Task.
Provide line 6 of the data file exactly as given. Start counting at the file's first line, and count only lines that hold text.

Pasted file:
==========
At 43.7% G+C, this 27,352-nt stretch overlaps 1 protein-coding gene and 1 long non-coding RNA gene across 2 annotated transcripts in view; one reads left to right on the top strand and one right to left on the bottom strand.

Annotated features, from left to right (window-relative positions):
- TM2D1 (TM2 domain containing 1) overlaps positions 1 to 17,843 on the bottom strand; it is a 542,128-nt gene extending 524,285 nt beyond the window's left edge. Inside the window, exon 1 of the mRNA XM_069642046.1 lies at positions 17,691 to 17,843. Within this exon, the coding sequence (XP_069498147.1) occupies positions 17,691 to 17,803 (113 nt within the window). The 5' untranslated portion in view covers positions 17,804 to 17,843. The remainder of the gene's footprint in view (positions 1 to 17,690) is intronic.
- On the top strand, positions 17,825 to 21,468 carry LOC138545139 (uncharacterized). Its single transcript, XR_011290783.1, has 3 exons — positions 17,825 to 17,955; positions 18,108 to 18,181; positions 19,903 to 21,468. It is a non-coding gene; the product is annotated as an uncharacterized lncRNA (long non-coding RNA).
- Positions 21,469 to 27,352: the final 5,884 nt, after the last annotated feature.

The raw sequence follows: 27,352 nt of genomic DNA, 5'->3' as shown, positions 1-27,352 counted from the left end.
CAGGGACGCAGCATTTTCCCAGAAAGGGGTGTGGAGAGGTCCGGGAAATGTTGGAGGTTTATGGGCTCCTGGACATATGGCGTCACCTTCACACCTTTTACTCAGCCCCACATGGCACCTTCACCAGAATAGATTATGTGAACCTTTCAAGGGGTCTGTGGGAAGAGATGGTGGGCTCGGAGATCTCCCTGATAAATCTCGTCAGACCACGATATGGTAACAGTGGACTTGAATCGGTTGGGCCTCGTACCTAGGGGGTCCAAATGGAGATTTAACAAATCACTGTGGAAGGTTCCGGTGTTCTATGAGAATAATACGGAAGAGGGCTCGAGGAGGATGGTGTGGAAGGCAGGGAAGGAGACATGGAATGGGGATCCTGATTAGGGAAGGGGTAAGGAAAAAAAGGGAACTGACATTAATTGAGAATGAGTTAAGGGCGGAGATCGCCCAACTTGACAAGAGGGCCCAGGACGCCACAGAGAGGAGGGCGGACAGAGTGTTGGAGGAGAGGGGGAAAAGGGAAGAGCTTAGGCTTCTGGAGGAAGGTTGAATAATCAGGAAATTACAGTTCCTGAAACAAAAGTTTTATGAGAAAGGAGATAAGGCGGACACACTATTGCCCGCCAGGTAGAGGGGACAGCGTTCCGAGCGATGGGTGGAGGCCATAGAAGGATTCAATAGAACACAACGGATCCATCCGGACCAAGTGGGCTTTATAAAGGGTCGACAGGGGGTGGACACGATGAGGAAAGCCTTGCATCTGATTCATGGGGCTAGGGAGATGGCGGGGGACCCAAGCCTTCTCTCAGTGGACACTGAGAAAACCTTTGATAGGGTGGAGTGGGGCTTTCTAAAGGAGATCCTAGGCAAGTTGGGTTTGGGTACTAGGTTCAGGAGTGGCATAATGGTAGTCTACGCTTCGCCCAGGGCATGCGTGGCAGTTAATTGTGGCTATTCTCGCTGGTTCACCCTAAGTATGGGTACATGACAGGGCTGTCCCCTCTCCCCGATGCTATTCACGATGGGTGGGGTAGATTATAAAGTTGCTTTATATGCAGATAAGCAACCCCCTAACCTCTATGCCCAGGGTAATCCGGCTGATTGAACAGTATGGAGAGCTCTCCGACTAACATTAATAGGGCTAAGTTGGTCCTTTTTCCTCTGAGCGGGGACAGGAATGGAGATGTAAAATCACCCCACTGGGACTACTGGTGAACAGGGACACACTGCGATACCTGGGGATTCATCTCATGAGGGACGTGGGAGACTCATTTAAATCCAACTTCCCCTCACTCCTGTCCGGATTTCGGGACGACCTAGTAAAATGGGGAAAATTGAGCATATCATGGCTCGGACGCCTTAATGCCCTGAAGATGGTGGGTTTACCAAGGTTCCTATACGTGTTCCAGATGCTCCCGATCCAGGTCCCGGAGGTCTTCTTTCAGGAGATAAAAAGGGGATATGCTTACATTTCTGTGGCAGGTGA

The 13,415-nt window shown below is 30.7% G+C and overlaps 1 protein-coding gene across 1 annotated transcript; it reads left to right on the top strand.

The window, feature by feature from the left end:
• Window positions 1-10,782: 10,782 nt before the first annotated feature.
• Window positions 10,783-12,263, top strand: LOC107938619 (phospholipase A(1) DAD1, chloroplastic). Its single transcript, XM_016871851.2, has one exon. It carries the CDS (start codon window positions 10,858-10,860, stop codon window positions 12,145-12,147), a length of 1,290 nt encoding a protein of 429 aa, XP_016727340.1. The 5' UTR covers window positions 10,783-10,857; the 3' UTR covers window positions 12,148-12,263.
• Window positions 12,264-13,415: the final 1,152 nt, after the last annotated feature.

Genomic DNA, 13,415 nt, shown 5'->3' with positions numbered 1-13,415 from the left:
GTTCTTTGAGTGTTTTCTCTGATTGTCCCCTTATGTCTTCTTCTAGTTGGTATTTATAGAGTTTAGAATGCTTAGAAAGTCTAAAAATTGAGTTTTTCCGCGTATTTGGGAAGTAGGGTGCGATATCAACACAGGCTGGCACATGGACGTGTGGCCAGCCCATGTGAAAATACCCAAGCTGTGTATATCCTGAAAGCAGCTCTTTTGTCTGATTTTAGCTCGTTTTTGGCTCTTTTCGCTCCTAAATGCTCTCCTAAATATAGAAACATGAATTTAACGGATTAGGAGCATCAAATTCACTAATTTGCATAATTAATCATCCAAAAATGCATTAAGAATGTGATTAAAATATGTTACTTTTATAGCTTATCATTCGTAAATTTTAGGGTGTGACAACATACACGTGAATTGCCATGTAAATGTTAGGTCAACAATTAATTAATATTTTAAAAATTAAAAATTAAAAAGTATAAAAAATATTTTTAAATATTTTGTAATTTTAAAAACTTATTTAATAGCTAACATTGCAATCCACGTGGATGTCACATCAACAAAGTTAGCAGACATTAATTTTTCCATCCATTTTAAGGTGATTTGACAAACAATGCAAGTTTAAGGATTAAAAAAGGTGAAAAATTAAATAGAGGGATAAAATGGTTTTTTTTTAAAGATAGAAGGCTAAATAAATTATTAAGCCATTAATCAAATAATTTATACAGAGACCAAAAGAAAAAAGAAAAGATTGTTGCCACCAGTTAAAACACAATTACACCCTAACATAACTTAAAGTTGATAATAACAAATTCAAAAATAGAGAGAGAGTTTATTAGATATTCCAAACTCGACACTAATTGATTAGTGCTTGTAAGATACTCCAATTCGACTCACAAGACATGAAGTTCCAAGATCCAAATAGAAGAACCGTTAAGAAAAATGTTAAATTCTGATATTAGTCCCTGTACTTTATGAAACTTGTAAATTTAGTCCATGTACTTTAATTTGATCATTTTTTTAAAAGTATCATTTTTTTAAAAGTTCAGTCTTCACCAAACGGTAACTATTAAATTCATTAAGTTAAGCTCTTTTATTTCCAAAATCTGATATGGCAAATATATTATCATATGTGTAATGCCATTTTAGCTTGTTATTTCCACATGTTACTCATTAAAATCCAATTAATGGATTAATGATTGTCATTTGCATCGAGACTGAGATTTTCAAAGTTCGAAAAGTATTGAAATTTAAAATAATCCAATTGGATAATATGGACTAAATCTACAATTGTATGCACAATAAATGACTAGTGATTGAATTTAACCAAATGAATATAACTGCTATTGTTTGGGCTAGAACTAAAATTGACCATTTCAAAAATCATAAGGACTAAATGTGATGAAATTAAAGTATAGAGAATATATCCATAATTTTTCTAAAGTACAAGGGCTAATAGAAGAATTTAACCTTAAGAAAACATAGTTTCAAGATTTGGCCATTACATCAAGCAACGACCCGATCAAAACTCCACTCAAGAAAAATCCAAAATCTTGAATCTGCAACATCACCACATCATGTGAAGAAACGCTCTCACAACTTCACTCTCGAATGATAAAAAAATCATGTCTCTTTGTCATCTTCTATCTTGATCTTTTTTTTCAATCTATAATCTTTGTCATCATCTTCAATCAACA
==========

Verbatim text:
The raw sequence follows: 27,352 nt of genomic DNA, 5'->3' as shown, positions 1-27,352 counted from the left end.